Over the past few weeks, I’ve been fortunate to see a bunch of movies that I had been particularly wanting to see. It’s not always easy to find the time to go to the movies — particularly in the summer, when for me, the outdoors beckon. But somehow, I’ve seen four in the past two weeks, partaking in a few of my favorite moviegoing pastimes along the way.
Moon – A couple of Saturdays ago, after a walk with friends, I decided to see this at the Somerville Theatre. Just $7, and with my Brown School Discount Card, I was able to snag a free small popcorn. Score.
The premise is, in the not-so-distant future, a lunar miner is nearing the end of a three-year solo contract when strange things begin happening. Sam Rockwell plays Sam Bell, the miner in question, and he is always a treat. The movie provoked some good thoughts both about accepting the reality with which you are presented, and subsequently subverting that reality. Kevin Spacey was a fun turn as Gerty, the deadpan robot who knows more than we think but is ultimately charged with helping Sam. There are a few troubling implausibilities or unlikelihoods in some of the bigger-picture elements of the plot (specifically, the corporate actions and motivations at play), but if you focus on it as a study of one man’s reaction to uniquely challenging circumstances, it’s a compelling hour and a half.
(500) Days of Summer – My husband and I ventured downtown for what we hoped would be a 2-for-1 double feature. Yes, I confess, we are occasional theatre hoppers. (The key is to hit the matinees — less staffing — and, in the case of the big downtown multiplex, don’t see one of the big new releases that will isolate you in one of the two large downstairs theatres and dash your hopping hopes.) We are also unabashed food and drink smugglers (though Rick did get some soft pretzels between “(500) Days” and our second feature). Now you know.
So, “(500) Days.” Joseph Gordon-Levitt is a hopeless romantic and Zooey Deschanel is a cynic about love, and the film recounts their year-plus relationship. You are warned at the beginning that it is not a love story, but rather a story about love. Still, you can’t help but get hooked on the two of them, rooting for them to make it work. What happens is not entirely unpredictable or even that special, but the way the movie is told — jumping back and forth between various calendar pages of their relationship and inserting whimsical devices such as dance numbers and animation — enhances the story without diluting it under a deluge of pointless effects. You also get a feel for these characters as people, not as caricatures. (Except for Tom’s brief period of unhygenic despair during a break in their relationship — it reminded me painfully of a similar period for Owen Wilson’s character in “Wedding Crashers,” and it seemed wholly unbelievable.) Overall, though, a very fun film.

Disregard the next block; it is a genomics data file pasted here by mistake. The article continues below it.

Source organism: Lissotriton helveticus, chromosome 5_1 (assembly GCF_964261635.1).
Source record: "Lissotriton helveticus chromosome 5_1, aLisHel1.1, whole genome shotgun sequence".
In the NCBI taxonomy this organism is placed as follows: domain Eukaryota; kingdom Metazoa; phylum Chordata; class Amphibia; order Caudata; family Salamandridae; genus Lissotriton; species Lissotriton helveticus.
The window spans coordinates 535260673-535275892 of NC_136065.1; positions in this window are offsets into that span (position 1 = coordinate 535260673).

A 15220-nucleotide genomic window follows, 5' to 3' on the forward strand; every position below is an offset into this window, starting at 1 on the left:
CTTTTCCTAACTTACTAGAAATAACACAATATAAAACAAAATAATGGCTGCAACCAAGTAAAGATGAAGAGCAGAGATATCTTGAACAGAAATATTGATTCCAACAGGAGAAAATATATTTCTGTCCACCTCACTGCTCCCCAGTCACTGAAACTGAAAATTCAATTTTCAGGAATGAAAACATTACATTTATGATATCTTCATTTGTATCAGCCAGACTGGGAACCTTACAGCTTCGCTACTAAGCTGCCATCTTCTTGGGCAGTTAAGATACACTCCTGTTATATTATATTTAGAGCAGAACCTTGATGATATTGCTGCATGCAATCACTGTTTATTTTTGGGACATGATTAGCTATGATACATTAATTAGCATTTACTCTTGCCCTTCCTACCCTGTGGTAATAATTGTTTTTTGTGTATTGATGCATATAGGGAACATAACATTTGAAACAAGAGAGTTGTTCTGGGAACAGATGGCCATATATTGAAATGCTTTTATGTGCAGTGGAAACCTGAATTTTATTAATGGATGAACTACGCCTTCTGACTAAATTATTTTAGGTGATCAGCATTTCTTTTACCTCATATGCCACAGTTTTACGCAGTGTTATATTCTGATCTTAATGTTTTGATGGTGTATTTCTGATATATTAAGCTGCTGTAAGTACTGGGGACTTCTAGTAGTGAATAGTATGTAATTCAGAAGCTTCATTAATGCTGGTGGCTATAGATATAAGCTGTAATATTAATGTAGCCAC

The Hangover – Yes, this is the one we snuck into, and I am sort of glad we did not pay to see this. While I had been intrigued by the hype about this sleeper hit depicting the misadventures of a group of guys hitting Vegas for a bachelor party, after a while it began to feel like a pile-on. The movie had its moments, and I really enjoyed Zach Galifanakis as the tagalong misfit brother-in-law, but movies like this upset the balance of empathy and patience I bring to any movie or TV show. After a while, on behalf of the characters, I can only take so much violence and failure, and only so much time waiting for the plot to unfold. I like things to progress and evolve, not just see more crazy things happen one after the other. The end of the movie, actually, was refreshing enough to almost redeem the preceding hour and a half of aimless capers. Almost. Not sad I saw it, but sure glad I didn’t pay much — or anything, really.
Adam – I’ve always been a fan of seeing movies by myself, and over the past year, the Kendall Square Cinema has become a top solo moviegoing destination for me. Not only because they play great indie flicks, but because its slightly out-of-the-way location draws me out of the Davis Square circuit, for which I am grateful.
When I saw the preview for “Adam” before another movie at the Kendall a month or so ago, I immediately knew I wanted to see it. Thus, I was pleasantly surprised to learn it came out this past weekend. In “Adam,” the title character is a charming, handsome young man who happens to have Asperger’s. Shortly after the death of his father, who helped him negotiate a very overwhelming world, he strikes up a relationship with a woman who lives in his building. The film follows their process of trying to better understand each other — and their own messed-up lives.
Maybe I was just in an emotional mood when I saw it, but this movie really touched me. I thought it was exceptionally well-acted — the main characters’ emotions and motivations were believable and accessible. I couldn’t help but draw parallels to “Say Anything,” and even “(500) Days of Summer,” in a good way. If you’re looking for a compelling, affecting, cute film that is more a story about love than it is a love story — I highly recommend “Adam.”
Next on my list is “Paper Heart,” the faux-documentary with Michael Cera and Charlene Yi, which will either be awesome or awful. We shall see. Soon, I shall again be Kendall-bound.
As an aside… why on earth doesn’t iMDB have a good mobile version of its website, or perhaps an app? I can’t count how many times I have been out with friends and someone asks, “Who was in that movie…” or “What’s the movie that so-and-so was in…” A quality mobile version of iMDB is a highly-desired accessory to any group activity. A couple of people have independently released apps or web front-ends, but nothing has been officially released by iMDB. A grave oversight, if you ask me.